> > The distinction I think needs to be made is between:
> >
> > 1. Trying to_warn users_  (all users, less-expert or not)
> >     about possible misuse of particularly confusable chars.
> >     This just warns about possible pilot error.
> >
> > 2._Changing Lisp_  reading and evaluating, to treat some
> >     (all?) confusable characters specially, changing their
> >     syntax and requiring them to be escaped in order to be
> >     treated normally (i.e., as they have been treated so far).
> >
> > I object to #2, NOT to #1.
>
> I don't see a clear distinction between #1 and #2.

That's too bad.  They are really quite different.

In the first case, you get a warning.  In the second case
your code breaks.

> For example, in an adversarial environment...

I don't think that's the reason for this change at all.
It was not mentioned in the bug thread, AFAIK.

The motivation was to prevent confusion on the part of
users, not to prevent or avoid malevolent behavior.
Please see the bug thread (#30217).

The idea was to improve convenience and reduce confusion
by someone who copy+pastes code from a web page (for
example), when (for example) that page renders a normal
quote as a curly quote.

You want to introduce a security aspect here.  I can't
speak much to that.  I'll simply ask whether other Lisps
(e.g. Common Lisp) worry about such a risk?  What does
Clojure do about confusables in Lisp symbols?  Does any
other Lisp change the Lisp syntax and behavior to require
special escaping of such chars in symbols (or elsewhere)?

Sure, even if no other Lisp worries about this or takes
the same approach as that proposed, that's not a proof
that Emacs Lisp shouldn't.  Still...

Given enough motivation, you can already, today, create
Lisp code (confusing, confusable, or otherwise) that is
evil, even without using any consusable Unicode chars.

When I was a kid we would play tricks on each other,
changing a character somewhere in a friend's large deck
of punched Hollerith cards - e.g., insert or remove a
decimal point.  You had to wait a full day to get back
the result of your program run, and the result would
only be a pretty cryptic error msg.  Argggh!

It was just good-natured fun - a game among friends.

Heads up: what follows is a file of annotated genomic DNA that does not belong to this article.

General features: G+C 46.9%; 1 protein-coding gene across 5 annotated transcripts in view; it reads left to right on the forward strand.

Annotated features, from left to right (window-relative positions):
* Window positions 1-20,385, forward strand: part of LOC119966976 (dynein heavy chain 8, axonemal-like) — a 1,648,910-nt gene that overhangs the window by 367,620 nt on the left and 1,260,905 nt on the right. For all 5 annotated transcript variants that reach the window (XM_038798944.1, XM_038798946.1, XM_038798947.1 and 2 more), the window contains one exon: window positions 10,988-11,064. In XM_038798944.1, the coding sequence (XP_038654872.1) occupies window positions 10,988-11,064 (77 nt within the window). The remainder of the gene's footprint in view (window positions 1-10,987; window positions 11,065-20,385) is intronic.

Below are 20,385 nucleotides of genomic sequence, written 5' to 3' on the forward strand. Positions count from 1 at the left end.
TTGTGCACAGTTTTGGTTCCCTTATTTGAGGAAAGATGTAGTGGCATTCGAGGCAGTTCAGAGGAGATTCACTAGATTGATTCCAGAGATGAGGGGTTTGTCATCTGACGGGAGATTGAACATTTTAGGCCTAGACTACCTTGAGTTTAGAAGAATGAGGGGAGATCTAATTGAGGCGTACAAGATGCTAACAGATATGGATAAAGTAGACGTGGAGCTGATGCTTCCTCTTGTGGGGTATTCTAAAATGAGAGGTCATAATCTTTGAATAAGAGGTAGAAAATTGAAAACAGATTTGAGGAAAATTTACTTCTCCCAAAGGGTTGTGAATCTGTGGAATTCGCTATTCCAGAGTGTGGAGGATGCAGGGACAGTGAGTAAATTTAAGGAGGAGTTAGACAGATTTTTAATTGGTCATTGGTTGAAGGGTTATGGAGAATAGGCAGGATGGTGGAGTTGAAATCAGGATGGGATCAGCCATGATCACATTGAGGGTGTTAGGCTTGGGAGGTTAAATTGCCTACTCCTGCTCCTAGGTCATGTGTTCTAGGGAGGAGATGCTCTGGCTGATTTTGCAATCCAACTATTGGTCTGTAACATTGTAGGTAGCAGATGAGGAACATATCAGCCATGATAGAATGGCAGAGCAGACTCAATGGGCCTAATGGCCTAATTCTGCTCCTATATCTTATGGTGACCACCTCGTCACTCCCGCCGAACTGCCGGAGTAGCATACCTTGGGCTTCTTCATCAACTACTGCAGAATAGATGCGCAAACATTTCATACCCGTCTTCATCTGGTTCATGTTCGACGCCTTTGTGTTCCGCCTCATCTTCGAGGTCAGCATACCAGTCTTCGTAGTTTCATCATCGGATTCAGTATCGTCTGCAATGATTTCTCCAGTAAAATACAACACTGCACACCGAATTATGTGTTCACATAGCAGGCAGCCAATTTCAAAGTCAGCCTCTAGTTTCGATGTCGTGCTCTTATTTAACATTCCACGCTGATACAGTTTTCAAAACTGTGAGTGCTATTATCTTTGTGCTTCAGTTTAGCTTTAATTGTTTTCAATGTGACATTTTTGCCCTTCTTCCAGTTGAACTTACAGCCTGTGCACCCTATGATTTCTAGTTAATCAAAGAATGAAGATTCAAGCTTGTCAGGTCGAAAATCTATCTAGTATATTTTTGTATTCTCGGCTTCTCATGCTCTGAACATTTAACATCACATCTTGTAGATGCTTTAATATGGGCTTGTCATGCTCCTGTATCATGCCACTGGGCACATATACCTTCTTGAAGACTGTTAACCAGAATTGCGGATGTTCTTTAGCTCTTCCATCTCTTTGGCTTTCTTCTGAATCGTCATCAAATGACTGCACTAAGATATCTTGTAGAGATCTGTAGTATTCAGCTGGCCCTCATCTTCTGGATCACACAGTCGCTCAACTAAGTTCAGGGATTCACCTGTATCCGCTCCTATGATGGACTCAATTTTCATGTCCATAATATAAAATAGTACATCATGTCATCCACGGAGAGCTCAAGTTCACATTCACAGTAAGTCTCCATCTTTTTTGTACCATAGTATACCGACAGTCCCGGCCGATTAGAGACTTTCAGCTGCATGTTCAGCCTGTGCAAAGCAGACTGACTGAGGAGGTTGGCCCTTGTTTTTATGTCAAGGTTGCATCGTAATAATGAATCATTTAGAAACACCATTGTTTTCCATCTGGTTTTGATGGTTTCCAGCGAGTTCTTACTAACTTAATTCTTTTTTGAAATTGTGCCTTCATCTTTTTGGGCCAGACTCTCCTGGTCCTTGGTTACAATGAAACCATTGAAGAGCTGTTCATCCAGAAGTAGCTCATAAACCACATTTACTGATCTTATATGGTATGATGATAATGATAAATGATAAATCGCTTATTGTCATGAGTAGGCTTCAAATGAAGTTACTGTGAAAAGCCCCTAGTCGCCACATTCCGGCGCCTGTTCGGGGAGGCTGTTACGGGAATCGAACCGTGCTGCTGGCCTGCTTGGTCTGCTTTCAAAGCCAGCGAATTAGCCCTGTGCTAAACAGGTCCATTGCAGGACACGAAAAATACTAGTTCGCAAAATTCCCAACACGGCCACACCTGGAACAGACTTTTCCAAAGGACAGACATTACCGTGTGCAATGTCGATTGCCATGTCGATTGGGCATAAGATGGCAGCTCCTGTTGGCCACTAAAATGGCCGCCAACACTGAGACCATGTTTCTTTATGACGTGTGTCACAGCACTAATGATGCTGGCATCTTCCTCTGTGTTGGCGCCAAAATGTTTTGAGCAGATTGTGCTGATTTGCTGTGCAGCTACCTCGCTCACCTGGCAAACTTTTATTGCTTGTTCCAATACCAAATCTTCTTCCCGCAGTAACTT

And that was only with assembler and Fortran, and we
were just newbie kids.  Imagine what you can do today,
without bothering to rely on close Unicode confusables.

Sorry, but your "security" argument just doesn't pass
muster, for me.

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Re: Change of Lisp syntax for "fancy" quotes in Emacs 27?

Eli Zaretskii
In reply to this post by Noam Postavsky-2
> From: Noam Postavsky <[hidden email]>
> Date: Fri, 2 Feb 2018 17:24:43 -0500
> Cc: Drew Adams <[hidden email]>
>
> In Emacs 26 and earlier the following is valid lisp code:
>
> (setq ’bar 42)
> (setq foo ’bar)
>
> In the current master branch, this will signal (invalid-read-syntax
> "strange quote" "’"). To write the equivalent the ’ must be backslash
> escaped:
>
> (setq \’bar 42)
> (setq foo \’bar)
>
> (the backslash escaping also works in earlier Emacs versions).
>
> The point of this change is to give a more straightforward error in
> cases where a plain straight quote is accidentally written instead of
> a curved one.

The bug reports which triggered the above changes are bug#2967 and
bug#23425.  So any proposal to remove those changes should also
suggest an alternative for handling those bug reports.

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RE: Change of Lisp syntax for "fancy" quotes in Emacs 27?

Drew Adams
> The bug reports which triggered the above changes are bug#2967 and
> bug#23425.  So any proposal to remove those changes should also
> suggest an alternative for handling those bug reports.

For "handling those bug reports"?  Are we to add
more cans of worms to this question, obscuring it?

AFAICT, no alternatives to handling those bugs
are needed because of reverting the Lisp syntax
change made for bug #30217.  Can you point to
how/why reverting that change would necessitate
alternative fixes for those bugs?

Bug #2967 just asked for a warning, e.g. during